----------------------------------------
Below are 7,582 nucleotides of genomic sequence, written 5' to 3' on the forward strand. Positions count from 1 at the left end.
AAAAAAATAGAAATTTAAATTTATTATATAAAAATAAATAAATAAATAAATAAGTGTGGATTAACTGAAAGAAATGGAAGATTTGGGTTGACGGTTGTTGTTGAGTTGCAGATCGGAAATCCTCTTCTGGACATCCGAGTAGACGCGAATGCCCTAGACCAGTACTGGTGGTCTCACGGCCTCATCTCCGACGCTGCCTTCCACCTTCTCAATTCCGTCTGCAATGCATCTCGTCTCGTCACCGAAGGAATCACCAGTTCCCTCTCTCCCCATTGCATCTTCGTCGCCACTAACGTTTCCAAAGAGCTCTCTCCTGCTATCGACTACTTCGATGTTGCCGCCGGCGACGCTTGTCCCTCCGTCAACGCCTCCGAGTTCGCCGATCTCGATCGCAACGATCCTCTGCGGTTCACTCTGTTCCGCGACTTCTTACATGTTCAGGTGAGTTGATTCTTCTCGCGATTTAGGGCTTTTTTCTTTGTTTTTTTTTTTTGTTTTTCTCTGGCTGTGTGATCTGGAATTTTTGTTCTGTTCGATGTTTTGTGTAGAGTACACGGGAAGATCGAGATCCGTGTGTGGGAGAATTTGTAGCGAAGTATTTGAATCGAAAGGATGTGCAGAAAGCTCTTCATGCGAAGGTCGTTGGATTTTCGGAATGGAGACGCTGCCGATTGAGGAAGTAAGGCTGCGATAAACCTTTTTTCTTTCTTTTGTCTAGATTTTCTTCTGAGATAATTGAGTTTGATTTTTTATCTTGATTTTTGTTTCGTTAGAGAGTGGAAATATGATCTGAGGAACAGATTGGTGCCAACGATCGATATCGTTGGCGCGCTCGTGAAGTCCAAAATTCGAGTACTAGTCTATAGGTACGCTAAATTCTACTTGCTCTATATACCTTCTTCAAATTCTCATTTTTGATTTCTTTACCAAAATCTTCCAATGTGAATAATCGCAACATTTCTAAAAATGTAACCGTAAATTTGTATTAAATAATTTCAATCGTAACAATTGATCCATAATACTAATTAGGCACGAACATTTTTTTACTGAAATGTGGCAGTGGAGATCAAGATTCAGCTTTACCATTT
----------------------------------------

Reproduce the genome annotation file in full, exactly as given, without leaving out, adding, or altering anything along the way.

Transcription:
Below are 7,582 nucleotides of genomic sequence, written 5' to 3' on the forward strand. Positions count from 1 at the left end.
AAAAAAATAGAAATTTAAATTTATTATATAAAAATAAATAAATAAATAAATAAGTGTGGATTAACTGAAAGAAATGGAAGATTTGGGTTGACGGTTGTTGTTGAGTTGCAGATCGGAAATCCTCTTCTGGACATCCGAGTAGACGCGAATGCCCTAGACCAGTACTGGTGGTCTCACGGCCTCATCTCCGACGCTGCCTTCCACCTTCTCAATTCCGTCTGCAATGCATCTCGTCTCGTCACCGAAGGAATCACCAGTTCCCTCTCTCCCCATTGCATCTTCGTCGCCACTAACGTTTCCAAAGAGCTCTCTCCTGCTATCGACTACTTCGATGTTGCCGCCGGCGACGCTTGTCCCTCCGTCAACGCCTCCGAGTTCGCCGATCTCGATCGCAACGATCCTCTGCGGTTCACTCTGTTCCGCGACTTCTTACATGTTCAGGTGAGTTGATTCTTCTCGCGATTTAGGGCTTTTTTCTTTGTTTTTTTTTTTTGTTTTTCTCTGGCTGTGTGATCTGGAATTTTTGTTCTGTTCGATGTTTTGTGTAGAGTACACGGGAAGATCGAGATCCGTGTGTGGGAGAATTTGTAGCGAAGTATTTGAATCGAAAGGATGTGCAGAAAGCTCTTCATGCGAAGGTCGTTGGATTTTCGGAATGGAGACGCTGCCGATTGAGGAAGTAAGGCTGCGATAAACCTTTTTTCTTTCTTTTGTCTAGATTTTCTTCTGAGATAATTGAGTTTGATTTTTTATCTTGATTTTTGTTTCGTTAGAGAGTGGAAATATGATCTGAGGAACAGATTGGTGCCAACGATCGATATCGTTGGCGCGCTCGTGAAGTCCAAAATTCGAGTACTAGTCTATAGGTACGCTAAATTCTACTTGCTCTATATACCTTCTTCAAATTCTCATTTTTGATTTCTTTACCAAAATCTTCCAATGTGAATAATCGCAACATTTCTAAAAATGTAACCGTAAATTTGTATTAAATAATTTCAATCGTAACAATTGATCCATAATACTAATTAGGCACGAACATTTTTTTACTGAAATGTGGCAGTGGAGATCAAGATTCAGCTTTACCATTT